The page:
Start with the material: Weezy Rider only covers 1994's so-called Blue Album and 1996's Pinkerton, the two Weezer LPs canonized as "good." Weezer's early years do deserve tribute: Singles "Buddy Holly" and "Undone—The Sweater Song" originally aired alongside Stone Temple Pilots dude-jams and self-indulgent Alice in Chains quasi-metal. Weezer made heavily distorted guitar-rock, too, but the aesthetic and fashion were refreshing. Cuomo wore bookworm glasses and Ivy League sweaters and sang about Dungeons & Dragons. Drummer Patrick Wilson drank from a juice box. This contrasted beautifully with the era's self-serious hard rock. It's that ideal that Weezy Rider celebrates.
Weezer's show likely won't be a retrospective, as Cuomo and friends never quit making new music. The DPAC set may include classic cuts, but they'll be interspersed with songs from eight studio albums (and, possibly, an upcoming ninth). As of 2010's Hurley, the guitars stay fuzzy, thick and occasionally heroic, while Cuomo's neuroses still power the hooks. Despite a decade of occasional misses and unflattering collaborations, Weezer is still ... Weezer-esque.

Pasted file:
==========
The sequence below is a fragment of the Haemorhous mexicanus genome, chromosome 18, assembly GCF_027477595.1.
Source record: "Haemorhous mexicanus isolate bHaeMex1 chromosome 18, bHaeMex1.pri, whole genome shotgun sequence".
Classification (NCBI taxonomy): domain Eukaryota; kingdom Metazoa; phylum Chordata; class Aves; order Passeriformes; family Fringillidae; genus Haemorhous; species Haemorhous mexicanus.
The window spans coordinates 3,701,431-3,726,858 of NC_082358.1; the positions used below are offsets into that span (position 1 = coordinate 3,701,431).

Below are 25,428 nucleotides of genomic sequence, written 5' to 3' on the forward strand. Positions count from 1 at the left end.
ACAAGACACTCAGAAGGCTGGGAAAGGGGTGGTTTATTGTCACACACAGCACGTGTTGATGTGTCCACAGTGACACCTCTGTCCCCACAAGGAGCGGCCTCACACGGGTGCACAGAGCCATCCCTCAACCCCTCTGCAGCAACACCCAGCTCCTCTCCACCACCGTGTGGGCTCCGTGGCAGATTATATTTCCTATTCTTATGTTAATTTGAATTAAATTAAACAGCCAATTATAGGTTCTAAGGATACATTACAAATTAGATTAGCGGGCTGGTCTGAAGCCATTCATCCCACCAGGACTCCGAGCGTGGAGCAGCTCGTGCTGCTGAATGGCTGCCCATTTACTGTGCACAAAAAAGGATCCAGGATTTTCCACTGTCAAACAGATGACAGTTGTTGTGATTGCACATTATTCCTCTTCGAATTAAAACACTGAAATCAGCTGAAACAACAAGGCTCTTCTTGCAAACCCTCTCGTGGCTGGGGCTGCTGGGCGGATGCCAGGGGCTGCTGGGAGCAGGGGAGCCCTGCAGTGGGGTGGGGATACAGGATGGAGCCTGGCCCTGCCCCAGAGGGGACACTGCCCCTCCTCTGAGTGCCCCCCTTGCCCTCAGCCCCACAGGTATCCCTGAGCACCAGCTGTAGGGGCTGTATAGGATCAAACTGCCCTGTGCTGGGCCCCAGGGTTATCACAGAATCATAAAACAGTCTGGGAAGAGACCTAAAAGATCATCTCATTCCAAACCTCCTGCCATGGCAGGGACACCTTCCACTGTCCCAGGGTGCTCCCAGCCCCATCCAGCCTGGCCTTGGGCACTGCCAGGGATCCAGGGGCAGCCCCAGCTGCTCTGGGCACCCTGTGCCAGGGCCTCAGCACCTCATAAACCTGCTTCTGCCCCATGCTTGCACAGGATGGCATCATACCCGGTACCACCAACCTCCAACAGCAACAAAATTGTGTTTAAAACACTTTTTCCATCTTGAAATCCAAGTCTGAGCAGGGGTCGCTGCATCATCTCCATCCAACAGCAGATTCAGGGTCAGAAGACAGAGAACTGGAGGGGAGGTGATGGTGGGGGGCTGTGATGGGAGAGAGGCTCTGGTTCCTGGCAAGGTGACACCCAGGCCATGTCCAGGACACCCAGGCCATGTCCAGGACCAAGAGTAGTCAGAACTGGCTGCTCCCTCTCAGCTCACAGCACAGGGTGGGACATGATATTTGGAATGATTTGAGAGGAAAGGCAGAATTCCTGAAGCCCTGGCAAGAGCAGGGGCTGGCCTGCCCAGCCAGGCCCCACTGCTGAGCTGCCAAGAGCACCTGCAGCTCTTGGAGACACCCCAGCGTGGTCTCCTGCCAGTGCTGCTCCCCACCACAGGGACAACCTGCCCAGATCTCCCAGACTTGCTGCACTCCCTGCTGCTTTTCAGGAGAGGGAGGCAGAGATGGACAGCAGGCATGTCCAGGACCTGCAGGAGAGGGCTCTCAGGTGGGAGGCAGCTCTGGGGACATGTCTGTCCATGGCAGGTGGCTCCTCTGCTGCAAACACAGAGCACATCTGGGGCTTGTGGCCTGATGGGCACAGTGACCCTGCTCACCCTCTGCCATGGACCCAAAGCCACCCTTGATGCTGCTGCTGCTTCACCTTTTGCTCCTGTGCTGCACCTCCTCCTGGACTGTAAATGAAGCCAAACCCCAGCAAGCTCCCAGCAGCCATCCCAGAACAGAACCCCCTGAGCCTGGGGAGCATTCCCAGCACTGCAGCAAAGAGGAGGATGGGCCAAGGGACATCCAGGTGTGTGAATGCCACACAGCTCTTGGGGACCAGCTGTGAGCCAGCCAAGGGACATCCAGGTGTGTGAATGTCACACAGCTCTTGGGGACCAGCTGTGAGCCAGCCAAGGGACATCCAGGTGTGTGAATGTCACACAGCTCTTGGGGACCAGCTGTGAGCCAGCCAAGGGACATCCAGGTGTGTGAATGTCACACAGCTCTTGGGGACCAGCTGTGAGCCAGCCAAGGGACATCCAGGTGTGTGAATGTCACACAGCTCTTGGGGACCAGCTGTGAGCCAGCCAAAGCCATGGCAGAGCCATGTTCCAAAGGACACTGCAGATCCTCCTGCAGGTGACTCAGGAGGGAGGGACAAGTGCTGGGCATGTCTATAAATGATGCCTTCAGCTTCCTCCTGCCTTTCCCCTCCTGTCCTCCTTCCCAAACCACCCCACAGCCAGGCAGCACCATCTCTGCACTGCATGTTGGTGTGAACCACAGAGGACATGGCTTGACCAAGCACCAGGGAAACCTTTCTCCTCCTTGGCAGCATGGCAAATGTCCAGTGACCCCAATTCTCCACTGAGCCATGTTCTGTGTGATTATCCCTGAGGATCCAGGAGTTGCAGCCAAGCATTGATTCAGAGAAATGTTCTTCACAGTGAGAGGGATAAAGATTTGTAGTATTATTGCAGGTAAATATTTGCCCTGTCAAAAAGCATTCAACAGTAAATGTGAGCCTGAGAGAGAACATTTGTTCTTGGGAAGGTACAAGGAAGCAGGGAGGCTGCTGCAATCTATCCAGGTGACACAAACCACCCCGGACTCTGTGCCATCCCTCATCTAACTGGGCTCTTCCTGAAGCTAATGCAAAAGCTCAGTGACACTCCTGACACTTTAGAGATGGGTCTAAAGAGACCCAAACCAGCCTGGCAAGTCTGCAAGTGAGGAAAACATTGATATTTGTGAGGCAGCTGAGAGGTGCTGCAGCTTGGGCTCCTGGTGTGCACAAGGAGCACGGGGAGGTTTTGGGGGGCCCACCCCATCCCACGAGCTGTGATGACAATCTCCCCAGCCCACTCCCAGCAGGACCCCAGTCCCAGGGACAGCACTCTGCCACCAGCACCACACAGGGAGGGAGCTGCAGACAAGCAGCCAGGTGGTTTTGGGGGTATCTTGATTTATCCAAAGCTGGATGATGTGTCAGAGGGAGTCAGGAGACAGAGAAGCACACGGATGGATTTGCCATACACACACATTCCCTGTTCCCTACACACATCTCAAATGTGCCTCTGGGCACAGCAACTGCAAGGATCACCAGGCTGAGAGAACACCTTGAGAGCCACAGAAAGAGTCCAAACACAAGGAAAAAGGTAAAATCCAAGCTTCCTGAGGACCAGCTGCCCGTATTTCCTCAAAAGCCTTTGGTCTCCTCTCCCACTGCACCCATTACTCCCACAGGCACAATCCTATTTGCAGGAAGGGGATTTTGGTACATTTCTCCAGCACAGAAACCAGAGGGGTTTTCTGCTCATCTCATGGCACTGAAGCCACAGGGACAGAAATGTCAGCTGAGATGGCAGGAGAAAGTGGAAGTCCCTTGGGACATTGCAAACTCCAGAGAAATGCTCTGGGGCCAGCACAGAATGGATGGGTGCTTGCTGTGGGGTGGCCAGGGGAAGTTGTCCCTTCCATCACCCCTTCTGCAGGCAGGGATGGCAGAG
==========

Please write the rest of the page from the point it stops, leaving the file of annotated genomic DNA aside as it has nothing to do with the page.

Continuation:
So what's the difference? The choice seems to be between a pop-rock band that has never taken itself too seriously and a doubly unserious tribute. While Weezer's price range is damn steep, Weezy Rider, at least, offers greater focus and intimacy at a lower price. Proceeds even go to help the Durham Crisis Response Center support survivors of domestic and sexual violence. It's a cause that even the members of the real Weezer might support. Hell, they'll be nearby, with an ostensible stack of cash in reach .... Weezy Rider: 9 p.m., $5–$15, thepinhook.com. —Corbie Hill